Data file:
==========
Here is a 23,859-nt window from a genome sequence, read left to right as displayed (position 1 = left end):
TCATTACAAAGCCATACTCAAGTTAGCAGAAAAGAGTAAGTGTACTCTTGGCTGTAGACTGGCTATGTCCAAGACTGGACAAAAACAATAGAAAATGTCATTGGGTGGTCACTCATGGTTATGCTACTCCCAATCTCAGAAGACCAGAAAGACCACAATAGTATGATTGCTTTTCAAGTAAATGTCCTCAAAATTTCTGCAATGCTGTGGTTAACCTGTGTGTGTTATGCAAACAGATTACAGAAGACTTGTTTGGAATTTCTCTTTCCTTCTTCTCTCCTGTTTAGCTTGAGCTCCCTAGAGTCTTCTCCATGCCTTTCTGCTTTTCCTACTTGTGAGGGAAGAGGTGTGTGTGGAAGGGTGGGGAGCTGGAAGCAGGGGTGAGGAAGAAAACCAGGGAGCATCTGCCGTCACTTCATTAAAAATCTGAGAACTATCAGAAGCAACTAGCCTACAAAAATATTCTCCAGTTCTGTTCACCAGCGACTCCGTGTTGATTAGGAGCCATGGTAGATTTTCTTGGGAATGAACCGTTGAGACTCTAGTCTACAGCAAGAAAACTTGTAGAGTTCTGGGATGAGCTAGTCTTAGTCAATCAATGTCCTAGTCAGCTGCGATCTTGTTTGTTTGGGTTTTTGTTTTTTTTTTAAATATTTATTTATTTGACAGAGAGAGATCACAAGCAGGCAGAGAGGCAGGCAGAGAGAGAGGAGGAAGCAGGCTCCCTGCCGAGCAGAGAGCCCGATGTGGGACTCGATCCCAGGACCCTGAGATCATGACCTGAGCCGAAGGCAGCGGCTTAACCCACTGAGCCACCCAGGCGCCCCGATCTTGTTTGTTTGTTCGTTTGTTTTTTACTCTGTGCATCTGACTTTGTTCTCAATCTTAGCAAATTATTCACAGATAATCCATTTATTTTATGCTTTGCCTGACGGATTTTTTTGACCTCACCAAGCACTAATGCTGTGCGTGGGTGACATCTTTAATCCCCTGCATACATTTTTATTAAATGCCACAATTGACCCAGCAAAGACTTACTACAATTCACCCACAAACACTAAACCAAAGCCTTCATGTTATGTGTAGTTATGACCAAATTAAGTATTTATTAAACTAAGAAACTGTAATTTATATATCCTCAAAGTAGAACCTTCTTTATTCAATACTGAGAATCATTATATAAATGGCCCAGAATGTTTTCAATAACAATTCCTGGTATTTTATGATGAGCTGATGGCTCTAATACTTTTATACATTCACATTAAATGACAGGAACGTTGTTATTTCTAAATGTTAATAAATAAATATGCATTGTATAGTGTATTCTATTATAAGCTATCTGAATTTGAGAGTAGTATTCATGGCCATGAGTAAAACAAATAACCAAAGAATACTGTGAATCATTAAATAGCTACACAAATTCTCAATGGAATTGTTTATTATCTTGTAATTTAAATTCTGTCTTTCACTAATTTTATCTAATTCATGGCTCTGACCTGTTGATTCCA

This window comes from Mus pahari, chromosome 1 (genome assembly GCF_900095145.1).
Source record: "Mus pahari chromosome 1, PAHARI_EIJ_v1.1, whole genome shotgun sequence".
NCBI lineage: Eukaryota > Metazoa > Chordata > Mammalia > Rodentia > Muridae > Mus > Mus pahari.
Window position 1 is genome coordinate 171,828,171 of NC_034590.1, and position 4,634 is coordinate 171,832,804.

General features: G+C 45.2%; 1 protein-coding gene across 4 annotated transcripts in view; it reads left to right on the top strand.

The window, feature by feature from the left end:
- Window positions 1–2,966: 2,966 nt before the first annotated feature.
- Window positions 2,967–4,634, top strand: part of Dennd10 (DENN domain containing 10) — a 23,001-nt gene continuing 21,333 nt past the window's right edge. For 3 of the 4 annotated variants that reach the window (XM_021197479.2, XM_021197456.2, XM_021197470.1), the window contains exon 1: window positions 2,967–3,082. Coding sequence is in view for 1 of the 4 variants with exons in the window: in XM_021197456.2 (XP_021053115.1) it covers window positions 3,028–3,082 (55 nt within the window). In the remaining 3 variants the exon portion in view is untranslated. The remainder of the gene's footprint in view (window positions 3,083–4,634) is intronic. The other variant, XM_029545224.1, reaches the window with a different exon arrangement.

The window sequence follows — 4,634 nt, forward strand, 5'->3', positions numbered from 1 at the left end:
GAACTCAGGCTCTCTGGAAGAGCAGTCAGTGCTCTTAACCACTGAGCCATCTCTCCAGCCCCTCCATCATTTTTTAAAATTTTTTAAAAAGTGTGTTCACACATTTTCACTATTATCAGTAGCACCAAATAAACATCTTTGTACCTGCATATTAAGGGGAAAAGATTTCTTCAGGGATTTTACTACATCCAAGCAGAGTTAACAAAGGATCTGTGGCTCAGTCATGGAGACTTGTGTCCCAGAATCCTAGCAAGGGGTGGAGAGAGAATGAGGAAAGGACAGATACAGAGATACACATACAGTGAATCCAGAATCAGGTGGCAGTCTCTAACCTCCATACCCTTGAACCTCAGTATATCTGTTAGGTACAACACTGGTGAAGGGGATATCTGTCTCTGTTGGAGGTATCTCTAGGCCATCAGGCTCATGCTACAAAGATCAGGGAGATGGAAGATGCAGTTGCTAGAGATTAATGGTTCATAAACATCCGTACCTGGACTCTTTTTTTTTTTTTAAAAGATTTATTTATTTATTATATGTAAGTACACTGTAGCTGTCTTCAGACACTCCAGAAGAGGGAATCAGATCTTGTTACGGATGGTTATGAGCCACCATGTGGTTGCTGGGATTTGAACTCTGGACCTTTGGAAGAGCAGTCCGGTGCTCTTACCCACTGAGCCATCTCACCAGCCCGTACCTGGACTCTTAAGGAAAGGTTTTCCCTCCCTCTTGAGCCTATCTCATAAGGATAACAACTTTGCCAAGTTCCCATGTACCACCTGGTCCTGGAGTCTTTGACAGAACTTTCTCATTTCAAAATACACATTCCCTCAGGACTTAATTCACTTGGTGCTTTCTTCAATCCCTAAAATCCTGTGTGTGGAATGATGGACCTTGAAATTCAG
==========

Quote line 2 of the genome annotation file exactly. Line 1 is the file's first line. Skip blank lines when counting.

TCATTACAAAGCCATACTCAAGTTAGCAGAAAAGAGTAAGTGTACTCTTGGCTGTAGACTGGCTATGTCCAAGACTGGACAAAAACAATAGAAAATGTCATTGGGTGGTCACTCATGGTTATGCTACTCCCAATCTCAGAAGACCAGAAAGACCACAATAGTATGATTGCTTTTCAAGTAAATGTCCTCAAAATTTCTGCAATGCTGTGGTTAACCTGTGTGTGTTATGCAAACAGATTACAGAAGACTTGTTTGGAATTTCTCTTTCCTTCTTCTCTCCTGTTTAGCTTGAGCTCCCTAGAGTCTTCTCCATGCCTTTCTGCTTTTCCTACTTGTGAGGGAAGAGGTGTGTGTGGAAGGGTGGGGAGCTGGAAGCAGGGGTGAGGAAGAAAACCAGGGAGCATCTGCCGTCACTTCATTAAAAATCTGAGAACTATCAGAAGCAACTAGCCTACAAAAATATTCTCCAGTTCTGTTCACCAGCGACTCCGTGTTGATTAGGAGCCATGGTAGATTTTCTTGGGAATGAACCGTTGAGACTCTAGTCTACAGCAAGAAAACTTGTAGAGTTCTGGGATGAGCTAGTCTTAGTCAATCAATGTCCTAGTCAGCTGCGATCTTGTTTGTTTGGGTTTTTGTTTTTTTTTTAAATATTTATTTATTTGACAGAGAGAGATCACAAGCAGGCAGAGAGGCAGGCAGAGAGAGAGGAGGAAGCAGGCTCCCTGCCGAGCAGAGAGCCCGATGTGGGACTCGATCCCAGGACCCTGAGATCATGACCTGAGCCGAAGGCAGCGGCTTAACCCACTGAGCCACCCAGGCGCCCCGATCTTGTTTGTTTGTTCGTTTGTTTTTTACTCTGTGCATCTGACTTTGTTCTCAATCTTAGCAAATTATTCACAGATAATCCATTTATTTTATGCTTTGCCTGACGGATTTTTTTGACCTCACCAAGCACTAATGCTGTGCGTGGGTGACATCTTTAATCCCCTGCATACATTTTTATTAAATGCCACAATTGACCCAGCAAAGACTTACTACAATTCACCCACAAACACTAAACCAAAGCCTTCATGTTATGTGTAGTTATGACCAAATTAAGTATTTATTAAACTAAGAAACTGTAATTTATATATCCTCAAAGTAGAACCTTCTTTATTCAATACTGAGAATCATTATATAAATGGCCCAGAATGTTTTCAATAACAATTCCTGGTATTTTATGATGAGCTGATGGCTCTAATACTTTTATACATTCACATTAAATGACAGGAACGTTGTTATTTCTAAATGTTAATAAATAAATATGCATTGTATAGTGTATTCTATTATAAGCTATCTGAATTTGAGAGTAGTATTCATGGCCATGAGTAAAACAAATAACCAAAGAATACTGTGAATCATTAAATAGCTACACAAATTCTCAATGGAATTGTTTATTATCTTGTAATTTAAATTCTGTCTTTCACTAATTTTATCTAATTCATGGCTCTGACCTGTTGATTCCA